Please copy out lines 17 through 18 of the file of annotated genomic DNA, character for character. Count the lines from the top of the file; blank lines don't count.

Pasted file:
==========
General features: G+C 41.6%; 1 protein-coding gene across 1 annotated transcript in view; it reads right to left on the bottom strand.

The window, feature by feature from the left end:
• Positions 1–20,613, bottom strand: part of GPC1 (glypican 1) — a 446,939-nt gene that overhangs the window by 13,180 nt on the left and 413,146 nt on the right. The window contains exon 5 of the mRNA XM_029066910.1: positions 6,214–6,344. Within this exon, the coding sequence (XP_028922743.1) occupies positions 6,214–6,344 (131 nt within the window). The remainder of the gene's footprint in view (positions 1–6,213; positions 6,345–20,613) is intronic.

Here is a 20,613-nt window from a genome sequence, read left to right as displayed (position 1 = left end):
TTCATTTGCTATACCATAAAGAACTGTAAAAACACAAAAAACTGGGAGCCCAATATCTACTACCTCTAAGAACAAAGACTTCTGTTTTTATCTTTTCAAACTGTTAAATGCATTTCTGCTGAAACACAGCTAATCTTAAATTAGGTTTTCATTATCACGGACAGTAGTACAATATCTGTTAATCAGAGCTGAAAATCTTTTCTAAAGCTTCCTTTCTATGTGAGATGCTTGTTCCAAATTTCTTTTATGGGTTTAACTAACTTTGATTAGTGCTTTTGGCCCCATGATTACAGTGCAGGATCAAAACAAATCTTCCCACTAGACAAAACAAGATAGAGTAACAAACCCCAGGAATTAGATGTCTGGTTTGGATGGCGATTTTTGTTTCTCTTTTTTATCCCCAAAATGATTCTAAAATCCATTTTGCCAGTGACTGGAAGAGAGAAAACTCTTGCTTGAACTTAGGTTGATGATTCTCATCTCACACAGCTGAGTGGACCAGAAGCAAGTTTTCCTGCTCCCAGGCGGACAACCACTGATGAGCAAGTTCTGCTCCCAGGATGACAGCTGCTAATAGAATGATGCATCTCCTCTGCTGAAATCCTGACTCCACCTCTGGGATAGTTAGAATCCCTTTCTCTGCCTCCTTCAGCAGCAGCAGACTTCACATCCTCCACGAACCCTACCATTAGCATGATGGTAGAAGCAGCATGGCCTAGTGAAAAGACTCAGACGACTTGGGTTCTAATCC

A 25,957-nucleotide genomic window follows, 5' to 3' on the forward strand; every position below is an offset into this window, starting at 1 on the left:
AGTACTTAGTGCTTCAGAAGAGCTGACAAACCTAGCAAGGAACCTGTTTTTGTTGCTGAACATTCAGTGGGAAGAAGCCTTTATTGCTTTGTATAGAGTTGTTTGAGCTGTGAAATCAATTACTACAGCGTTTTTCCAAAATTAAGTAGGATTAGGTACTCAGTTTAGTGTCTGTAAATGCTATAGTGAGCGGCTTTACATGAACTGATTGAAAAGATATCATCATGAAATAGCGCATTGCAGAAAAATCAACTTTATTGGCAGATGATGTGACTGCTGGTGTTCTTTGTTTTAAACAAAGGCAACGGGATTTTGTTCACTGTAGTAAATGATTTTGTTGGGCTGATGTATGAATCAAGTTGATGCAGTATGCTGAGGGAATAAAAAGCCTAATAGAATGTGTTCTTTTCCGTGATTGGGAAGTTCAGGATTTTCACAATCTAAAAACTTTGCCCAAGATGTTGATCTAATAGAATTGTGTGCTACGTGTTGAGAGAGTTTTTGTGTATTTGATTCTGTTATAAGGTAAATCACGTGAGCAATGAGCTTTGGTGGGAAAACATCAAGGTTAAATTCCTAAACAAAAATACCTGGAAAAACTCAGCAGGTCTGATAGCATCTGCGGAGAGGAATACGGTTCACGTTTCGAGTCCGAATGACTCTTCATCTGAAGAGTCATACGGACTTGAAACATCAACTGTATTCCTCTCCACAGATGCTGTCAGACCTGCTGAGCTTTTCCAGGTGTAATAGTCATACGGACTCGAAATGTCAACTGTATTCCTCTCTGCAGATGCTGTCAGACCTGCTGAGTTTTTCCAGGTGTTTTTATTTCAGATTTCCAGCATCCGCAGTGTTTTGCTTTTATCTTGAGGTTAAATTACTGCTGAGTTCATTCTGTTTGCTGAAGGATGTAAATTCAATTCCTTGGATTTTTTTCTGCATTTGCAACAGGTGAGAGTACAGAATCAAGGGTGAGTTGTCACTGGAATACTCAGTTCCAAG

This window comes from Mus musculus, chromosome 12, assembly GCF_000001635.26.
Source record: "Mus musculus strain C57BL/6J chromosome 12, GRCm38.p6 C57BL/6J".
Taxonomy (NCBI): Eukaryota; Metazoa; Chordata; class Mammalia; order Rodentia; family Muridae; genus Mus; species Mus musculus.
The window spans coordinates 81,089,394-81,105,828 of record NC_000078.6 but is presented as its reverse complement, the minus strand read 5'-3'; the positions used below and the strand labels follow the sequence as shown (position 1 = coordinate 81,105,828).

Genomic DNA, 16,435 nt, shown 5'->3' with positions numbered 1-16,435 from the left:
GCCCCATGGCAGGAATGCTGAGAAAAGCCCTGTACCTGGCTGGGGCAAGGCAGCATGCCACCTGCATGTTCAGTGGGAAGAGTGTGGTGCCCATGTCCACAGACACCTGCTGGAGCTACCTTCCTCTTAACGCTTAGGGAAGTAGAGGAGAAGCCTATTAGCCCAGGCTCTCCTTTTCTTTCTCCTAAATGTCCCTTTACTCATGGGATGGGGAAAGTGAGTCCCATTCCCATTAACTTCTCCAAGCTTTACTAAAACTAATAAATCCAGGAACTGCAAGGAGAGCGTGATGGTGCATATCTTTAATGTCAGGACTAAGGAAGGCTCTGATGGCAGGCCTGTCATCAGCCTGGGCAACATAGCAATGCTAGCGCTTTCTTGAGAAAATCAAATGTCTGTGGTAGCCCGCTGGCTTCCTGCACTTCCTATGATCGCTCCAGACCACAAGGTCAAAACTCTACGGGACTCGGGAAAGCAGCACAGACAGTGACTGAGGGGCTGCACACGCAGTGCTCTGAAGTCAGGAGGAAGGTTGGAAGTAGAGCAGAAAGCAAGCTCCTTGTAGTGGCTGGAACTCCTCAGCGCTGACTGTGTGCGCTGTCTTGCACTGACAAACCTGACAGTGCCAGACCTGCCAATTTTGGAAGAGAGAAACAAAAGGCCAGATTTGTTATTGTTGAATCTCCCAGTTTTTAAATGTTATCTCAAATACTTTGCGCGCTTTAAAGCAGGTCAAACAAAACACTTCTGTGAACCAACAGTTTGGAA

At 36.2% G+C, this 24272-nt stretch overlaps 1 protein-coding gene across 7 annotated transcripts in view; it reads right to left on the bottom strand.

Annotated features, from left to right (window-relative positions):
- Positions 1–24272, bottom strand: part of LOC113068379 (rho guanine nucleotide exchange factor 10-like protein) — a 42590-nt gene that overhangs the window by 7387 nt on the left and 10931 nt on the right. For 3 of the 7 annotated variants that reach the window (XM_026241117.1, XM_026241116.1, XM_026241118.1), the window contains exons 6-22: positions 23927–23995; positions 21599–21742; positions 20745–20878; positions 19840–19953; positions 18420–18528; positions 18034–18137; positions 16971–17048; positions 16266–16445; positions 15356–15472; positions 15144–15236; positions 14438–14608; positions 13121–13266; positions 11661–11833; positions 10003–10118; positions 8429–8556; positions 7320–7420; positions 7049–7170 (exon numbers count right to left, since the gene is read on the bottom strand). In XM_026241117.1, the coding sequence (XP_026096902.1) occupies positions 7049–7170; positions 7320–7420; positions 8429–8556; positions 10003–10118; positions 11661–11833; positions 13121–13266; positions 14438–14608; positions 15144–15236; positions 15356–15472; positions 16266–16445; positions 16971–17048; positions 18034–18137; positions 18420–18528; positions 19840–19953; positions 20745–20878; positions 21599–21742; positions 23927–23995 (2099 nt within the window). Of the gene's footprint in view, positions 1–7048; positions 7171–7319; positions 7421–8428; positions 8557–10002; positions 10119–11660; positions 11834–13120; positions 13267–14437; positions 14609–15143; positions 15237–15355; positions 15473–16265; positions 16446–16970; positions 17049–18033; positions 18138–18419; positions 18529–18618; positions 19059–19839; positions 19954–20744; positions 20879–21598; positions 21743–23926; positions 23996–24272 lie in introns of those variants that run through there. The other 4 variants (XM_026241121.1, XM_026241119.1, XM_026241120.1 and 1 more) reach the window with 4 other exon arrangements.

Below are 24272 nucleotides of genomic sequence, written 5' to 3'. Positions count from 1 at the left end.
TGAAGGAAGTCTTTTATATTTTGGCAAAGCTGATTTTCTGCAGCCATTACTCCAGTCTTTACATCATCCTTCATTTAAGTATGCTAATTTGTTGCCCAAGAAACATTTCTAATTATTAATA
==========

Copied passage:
Below are 24272 nucleotides of genomic sequence, written 5' to 3'. Positions count from 1 at the left end.
TGAAGGAAGTCTTTTATATTTTGGCAAAGCTGATTTTCTGCAGCCATTACTCCAGTCTTTACATCATCCTTCATTTAAGTATGCTAATTTGTTGCCCAAGAAACATTTCTAATTATTAATA